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Category Archives: agile


Characteristics of Agile Iterations

Most people understand that the days of the five-year, monolithic project are over – and have been for some time. The better approach is to break large projects into a set of smaller, easier to manage projects. Short projects are easier to manage than large projects. There are fewer things that can go wrong, fewer people involved, less time for scope changes, etc.

Characteristics of Agile Iterations

The Agile model takes this to an extreme by stating that even the days of the six-month development cycle is over, as is the three-month cycle and maybe even the one-month cycle. Partial solutions should be up and running in a very short time, with very short iterative cycles designed to deliver working code that is built up to a final solution.

Implement Complete Functionality

Agile iterations implement complete functionality for a set of selected customer requirements. This includes the complete mini-lifecycle of analysis, design, construct, test and implementation. The selected functionality within the iteration is not worked on simultaneously. Instead new functionality is worked on as team members are available, meaning at any given time there may be one or more requirements independently going through analysis, design, construct, test and implementation.

Implement Holistically

Each iteration is compressed to a few weeks or even a few days. Short iterations are the result of a holistic set of characteristics of the Agile model. It is not easy to deliver in very short cycles if you pick some of the Agile techniques and ignore others. For example, one of these characteristics of an Agile project is that the product owner is integrally involved in the project and is empowered to make decisions in short timeframes. Obviously you cannot run two week iterations if your product owner consistently takes a week or longer to answer questions and make decisions.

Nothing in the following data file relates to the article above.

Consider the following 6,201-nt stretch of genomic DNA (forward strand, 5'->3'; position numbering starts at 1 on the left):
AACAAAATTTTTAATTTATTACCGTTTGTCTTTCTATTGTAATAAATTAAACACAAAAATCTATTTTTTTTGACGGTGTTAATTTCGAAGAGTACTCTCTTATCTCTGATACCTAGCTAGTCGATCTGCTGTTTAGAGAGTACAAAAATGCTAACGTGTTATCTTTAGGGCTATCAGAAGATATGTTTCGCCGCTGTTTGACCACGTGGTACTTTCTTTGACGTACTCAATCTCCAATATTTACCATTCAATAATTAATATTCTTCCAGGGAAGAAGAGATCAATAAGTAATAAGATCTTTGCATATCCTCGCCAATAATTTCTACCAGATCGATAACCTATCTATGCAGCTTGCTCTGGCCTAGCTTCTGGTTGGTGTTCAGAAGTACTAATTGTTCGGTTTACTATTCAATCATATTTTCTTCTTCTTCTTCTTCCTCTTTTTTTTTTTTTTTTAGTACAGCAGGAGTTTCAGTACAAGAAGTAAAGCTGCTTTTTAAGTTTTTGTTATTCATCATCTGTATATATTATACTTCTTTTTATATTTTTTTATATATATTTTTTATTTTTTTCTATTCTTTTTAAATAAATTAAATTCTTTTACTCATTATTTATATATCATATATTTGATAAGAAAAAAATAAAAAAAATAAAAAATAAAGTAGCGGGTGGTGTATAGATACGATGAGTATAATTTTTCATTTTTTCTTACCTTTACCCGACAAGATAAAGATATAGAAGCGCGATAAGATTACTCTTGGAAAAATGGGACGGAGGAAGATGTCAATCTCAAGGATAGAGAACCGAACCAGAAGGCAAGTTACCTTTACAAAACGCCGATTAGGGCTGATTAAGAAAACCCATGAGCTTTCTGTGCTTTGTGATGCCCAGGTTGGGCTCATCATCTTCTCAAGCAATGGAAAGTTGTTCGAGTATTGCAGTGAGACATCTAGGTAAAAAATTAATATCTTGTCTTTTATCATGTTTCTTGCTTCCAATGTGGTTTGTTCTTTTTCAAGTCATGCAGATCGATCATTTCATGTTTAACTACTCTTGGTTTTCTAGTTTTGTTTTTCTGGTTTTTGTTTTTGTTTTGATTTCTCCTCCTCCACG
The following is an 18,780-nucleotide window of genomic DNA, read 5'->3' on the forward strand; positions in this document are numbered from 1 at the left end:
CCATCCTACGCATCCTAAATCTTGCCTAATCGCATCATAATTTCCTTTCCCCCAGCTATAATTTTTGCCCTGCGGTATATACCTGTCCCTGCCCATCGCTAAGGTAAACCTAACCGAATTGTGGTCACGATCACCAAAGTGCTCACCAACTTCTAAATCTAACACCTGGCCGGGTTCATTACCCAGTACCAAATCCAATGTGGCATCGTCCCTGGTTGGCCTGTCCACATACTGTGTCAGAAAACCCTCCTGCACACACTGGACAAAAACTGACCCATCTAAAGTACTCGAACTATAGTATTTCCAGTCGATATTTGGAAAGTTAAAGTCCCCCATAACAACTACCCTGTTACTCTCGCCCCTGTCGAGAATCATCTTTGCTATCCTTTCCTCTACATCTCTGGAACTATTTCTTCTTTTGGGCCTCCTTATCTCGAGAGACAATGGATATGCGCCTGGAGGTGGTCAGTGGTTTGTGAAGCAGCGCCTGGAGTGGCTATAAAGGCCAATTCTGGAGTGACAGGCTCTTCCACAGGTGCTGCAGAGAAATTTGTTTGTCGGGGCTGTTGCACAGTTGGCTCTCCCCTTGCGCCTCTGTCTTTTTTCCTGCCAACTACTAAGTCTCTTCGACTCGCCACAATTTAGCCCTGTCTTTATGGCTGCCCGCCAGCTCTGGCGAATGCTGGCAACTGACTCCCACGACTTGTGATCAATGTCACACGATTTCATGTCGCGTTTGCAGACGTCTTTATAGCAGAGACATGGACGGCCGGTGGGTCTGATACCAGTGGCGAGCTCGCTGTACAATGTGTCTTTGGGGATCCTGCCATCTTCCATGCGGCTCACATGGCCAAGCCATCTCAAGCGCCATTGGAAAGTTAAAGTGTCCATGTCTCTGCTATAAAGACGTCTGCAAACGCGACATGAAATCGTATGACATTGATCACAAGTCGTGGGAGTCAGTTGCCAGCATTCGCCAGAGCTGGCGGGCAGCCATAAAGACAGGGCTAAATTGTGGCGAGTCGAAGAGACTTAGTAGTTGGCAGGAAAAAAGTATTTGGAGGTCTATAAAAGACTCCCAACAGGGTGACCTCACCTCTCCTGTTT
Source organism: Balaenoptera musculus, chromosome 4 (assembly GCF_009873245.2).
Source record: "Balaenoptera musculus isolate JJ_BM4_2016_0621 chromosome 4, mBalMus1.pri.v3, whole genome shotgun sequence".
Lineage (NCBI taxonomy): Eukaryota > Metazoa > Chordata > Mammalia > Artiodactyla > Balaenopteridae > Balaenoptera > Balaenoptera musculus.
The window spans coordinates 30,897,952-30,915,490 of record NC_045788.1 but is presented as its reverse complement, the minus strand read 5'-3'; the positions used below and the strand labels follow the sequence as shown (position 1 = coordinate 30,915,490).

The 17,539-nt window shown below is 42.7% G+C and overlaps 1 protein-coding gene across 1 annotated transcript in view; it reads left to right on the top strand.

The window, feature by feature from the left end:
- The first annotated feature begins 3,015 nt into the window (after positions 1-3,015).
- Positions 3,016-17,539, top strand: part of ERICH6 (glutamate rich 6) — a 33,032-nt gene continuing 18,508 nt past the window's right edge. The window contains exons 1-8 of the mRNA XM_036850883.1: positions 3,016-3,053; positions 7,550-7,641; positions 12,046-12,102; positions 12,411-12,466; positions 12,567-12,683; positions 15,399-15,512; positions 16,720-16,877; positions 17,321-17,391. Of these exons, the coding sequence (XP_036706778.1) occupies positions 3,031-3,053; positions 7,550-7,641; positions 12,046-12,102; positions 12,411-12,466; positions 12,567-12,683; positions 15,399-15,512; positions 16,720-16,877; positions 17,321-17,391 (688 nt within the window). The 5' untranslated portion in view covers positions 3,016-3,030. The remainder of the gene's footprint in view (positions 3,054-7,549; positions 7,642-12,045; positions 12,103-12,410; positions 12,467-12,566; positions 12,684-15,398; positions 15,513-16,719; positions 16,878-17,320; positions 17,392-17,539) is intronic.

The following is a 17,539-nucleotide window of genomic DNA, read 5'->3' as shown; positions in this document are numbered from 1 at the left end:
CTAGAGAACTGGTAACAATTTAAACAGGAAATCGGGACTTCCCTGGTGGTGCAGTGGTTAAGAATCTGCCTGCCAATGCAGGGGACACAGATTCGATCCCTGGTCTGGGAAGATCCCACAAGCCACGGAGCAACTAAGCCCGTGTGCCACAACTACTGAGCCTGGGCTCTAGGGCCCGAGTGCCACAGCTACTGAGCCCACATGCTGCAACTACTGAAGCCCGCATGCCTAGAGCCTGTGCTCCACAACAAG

Create Short Iterations

Each team should determine the length of an iteration for its specific project. Shorter iterations are generally better than longer iterations, and 30 days is probably the longest that you want an iteration to last. Shorter iterations tend to squeeze out inefficiencies and overhead processes. For example, you may choose a 30-day iteration because you have a one week approval process at the end of the iteration. If you force the iteration down to two weeks, it will also force this review process to get shorter as well.

Keep Iterations Consistent

It is important that each iteration stay the same length so that your team can develop a steady rhythm of work. If you chose a 30 day iteration, for instance, you need to make sure that each iteration is delivered in exactly 30 days. You don’t want some sprints taking 35, 40 or 50 days. If that happens the Agile discipline breaks down and the project moves more toward a traditional model.


Four Key Elements of the Agile Model

For many years, those were your choices. But now there is a different choice for IT development – Agile.  Calling them methodologies is probably too broad a word. It might be better to refer to them as approaches for doing development, or even philosophies.

There are four general beliefs that light methodologies have in common.

Develop in short cycles. Agile “sprints” usually take no more than 30 days each – or shorter. Partial solutions should be up and running in a very short time, with very tight iterative cycles designed to deliver continually working code that is built up to a final solution.

Value the people. People should be valued and treated with respect. Managers should trust them to do a good job and get out of the way. Agile teams work on a challenging but steady pace that can theoretically be sustained indefinitely.

Involve the client. If you are going to achieve the rapid results, the client must be an integral part of the project team. In fact, they should be assigned full-time and co-locate in the same physical space as the rest of the team.

Strive for simplicity. The basic thought is that if you have a choice between building something in a sophisticated way or a simple way, choose the simple way. Requirements should be simple, design work simple, and the coding techniques should be simple.


Over time, the Agile model has evolved to co-exist along with more traditional thinking of project management and development activities. You can also adopt hybrid mixtures of Agile and more traditional development approaches. This has made the movement more mainstream and safe for most organizations.

Can it work – yes! Can it fail – yes! I have spoken to companies that are highly successful and have cut development times dramatically. I have also spoken to organizations where Agile failed miserably. The bottom line – I think all IT organizations should have Agile projects. All projects are not candidates for Agile, but many are and every organization should probably be doing some Agile work or at least experimenting so that you see how it works.